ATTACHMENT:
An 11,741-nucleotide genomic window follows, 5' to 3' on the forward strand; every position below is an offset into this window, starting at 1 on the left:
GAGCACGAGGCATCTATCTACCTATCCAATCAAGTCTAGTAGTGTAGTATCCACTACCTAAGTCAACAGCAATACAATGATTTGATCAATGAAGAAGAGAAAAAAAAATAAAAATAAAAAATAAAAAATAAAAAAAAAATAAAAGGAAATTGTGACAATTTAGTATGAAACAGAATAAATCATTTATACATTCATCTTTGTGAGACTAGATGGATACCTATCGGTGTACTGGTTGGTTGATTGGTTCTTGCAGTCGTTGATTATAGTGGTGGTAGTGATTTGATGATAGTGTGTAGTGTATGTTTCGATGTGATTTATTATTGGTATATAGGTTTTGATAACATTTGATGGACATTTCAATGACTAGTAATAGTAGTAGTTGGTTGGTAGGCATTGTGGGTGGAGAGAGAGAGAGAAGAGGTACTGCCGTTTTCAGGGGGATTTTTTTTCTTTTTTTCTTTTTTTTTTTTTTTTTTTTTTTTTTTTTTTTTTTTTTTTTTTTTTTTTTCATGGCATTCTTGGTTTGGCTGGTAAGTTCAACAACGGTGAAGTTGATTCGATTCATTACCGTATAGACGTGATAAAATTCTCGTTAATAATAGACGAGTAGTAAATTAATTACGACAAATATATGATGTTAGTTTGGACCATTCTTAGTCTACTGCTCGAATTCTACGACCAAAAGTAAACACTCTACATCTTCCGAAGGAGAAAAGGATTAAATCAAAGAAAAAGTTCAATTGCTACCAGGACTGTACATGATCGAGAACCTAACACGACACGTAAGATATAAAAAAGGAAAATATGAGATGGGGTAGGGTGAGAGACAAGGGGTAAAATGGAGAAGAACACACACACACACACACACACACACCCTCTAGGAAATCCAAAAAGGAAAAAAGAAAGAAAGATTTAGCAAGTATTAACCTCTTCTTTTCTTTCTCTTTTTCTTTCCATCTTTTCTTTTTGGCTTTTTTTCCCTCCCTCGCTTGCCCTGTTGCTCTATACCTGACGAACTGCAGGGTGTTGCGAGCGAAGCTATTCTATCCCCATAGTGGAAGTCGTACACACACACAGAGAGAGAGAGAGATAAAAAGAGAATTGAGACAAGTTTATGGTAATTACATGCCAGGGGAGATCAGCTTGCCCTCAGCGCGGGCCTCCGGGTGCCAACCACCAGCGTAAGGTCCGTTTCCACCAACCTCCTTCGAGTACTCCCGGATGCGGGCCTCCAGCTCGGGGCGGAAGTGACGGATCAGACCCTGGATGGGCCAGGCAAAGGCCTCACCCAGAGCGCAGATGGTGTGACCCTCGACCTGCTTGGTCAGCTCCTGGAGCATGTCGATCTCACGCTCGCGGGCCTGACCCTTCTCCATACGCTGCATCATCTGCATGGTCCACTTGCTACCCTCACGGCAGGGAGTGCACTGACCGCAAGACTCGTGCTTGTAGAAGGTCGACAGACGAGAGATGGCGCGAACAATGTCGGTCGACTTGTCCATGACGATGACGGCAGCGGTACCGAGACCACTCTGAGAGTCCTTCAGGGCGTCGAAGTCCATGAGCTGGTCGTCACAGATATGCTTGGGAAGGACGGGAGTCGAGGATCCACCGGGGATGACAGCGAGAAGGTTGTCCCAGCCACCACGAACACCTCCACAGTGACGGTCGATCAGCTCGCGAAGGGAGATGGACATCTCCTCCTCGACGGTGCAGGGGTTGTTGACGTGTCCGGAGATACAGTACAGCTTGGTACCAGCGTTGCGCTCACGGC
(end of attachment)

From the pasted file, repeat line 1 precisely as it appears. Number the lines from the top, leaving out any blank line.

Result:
An 11,741-nucleotide genomic window follows, 5' to 3' on the forward strand; every position below is an offset into this window, starting at 1 on the left: